Artful Living Magazine | Spring 2019

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Feature

doing service work, I’m taking my medicine that makes maintaining my sobriety almost no work at all. Now, that’s after a long time. But I’m still active. I still regularly attend 12-step meetings. I still do all of it. It’s changed over time, but that’s very typical with sobriety in my experience.”

On how hi s ad d ic tio n s s it at b ay i ns i de hi m :

And I sat there staring at that bar. I just kept saying, ‘Stay in the car. Stay in the car. Stay in the car.’ Because I knew if I got out of the car, I was going to drink. It was just staring me right in the face. I couldn’t go in. It really speaks to the idea of, ‘What is my reason for being here?’ Because at that point, I was working as a dishwasher in a restaurant that had a full bar, but I never felt like drinking there. You never know when you’re going to be challenged. But if you have a good reason and you have a plan, you can get through those early stages.”

On m ai ntai ni ng hi s s o br i ety : “Quite frankly, my experience has been that if you are taking your medicine, you don’t get sick. And the recommendation of millions of people with more experience than me was, ‘Don’t drink. Go

“Drinking, drugging and all these -isms are progressive diseases. They lead to jail, institutionalization or death. They never get better. They never go away for the real addict. They’re always with you. They may be dormant; they may stabilize for awhile. They give the false illusion of being manageable and make you think you’re fine. But it’s a progressive disease. I believe we are all just an arm’s length away from that next drink or drug. My disease has not gone away; it’s just dormant inside me. I have to remind myself that my disease is just in there exercising and doing pushups, waiting for me to stop doing the things that keep me well. But I also know that as long as I keep doing the things that keep me well, I’m going to stay well.”

On addi cti on in th e h o s p ital ity i ndus tr y : “I’ve seen studies that put the hospitality industry at No. 1 or No. 2 in substance-abuse rates across all sectors of employment. I think that’s for a lot of reasons, but first, there are a lot of transient workers. Everyone always thinks we’re talking about fancy restaurants, but this is across all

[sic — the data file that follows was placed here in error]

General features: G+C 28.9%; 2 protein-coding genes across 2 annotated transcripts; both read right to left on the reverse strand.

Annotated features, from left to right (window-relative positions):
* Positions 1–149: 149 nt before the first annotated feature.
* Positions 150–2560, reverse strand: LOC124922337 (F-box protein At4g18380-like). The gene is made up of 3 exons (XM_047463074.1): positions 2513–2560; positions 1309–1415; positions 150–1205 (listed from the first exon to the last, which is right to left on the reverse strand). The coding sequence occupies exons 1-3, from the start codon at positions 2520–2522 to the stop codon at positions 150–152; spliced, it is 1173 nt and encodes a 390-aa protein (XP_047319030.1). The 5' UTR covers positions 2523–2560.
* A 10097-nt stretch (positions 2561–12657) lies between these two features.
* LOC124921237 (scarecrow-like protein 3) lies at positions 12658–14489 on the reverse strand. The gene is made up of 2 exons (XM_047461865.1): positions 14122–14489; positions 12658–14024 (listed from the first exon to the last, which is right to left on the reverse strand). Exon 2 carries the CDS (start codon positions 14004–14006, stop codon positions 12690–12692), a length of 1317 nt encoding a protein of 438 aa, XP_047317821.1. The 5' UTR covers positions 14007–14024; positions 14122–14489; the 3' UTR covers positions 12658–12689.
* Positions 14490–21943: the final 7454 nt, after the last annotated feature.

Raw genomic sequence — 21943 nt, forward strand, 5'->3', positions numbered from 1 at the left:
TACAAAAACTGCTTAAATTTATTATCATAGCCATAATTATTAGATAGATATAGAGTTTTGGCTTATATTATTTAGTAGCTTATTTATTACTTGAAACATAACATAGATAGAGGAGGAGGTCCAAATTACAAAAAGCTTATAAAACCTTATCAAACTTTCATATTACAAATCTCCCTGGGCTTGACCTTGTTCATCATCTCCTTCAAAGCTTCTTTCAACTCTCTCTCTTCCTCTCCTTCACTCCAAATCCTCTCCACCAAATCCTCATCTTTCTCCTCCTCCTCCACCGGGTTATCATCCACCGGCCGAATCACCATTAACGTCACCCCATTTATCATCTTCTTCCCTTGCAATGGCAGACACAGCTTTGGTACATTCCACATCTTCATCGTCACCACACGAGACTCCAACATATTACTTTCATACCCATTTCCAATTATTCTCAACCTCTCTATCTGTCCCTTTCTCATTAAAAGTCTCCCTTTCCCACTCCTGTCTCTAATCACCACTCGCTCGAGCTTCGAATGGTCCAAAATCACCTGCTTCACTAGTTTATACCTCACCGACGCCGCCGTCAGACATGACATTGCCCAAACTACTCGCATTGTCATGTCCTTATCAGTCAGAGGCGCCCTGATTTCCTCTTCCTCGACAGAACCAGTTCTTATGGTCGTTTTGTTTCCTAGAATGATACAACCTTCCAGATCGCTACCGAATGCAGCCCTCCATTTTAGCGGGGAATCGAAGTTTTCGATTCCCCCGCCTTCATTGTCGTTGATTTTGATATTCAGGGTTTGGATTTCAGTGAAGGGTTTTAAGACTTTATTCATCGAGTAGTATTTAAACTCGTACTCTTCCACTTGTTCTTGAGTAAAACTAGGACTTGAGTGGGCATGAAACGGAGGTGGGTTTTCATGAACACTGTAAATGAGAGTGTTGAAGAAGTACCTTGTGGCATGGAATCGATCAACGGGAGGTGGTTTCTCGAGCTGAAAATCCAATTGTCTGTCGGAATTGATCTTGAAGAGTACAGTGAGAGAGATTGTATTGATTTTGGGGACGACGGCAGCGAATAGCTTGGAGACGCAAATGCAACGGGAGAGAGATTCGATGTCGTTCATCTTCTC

patient Other famous figures who have checked into Hazelden. In its 70 years of existence, Hazelden has attracted patients from across the world, famous folks included. Of the roughly 1 percent of the institution’s clientele that is celebrities, here are some notables. (As a matter of policy, Hazelden never confirms nor denies the attendance of any of its patients.)

to meetings. Do the work.’ It’s almost like the kindergarten rules that I had ignored as a child. But once I started paying attention to those, it was like all of a sudden I had been jolted with electricity. And then in a healthy way — and I mean this in the healthiest way possible — you become so attached to other ways of making yourself feel good. I devote 25 percent of my time and probably just as much of my money to doing things for other people. I would love to say that I do it solely because I want to be helpful to other people, but I do it because it’s the recipe for success in my life. When I’m

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of the hospitality industry. So you’re talking about some of the lowest paying jobs in America. The hospitality industry is also the No. 1 or No. 2 employer of single parents and the No. 1 employer of people transitioning out of jails and institutions. So the population that you’re selecting from is one issue.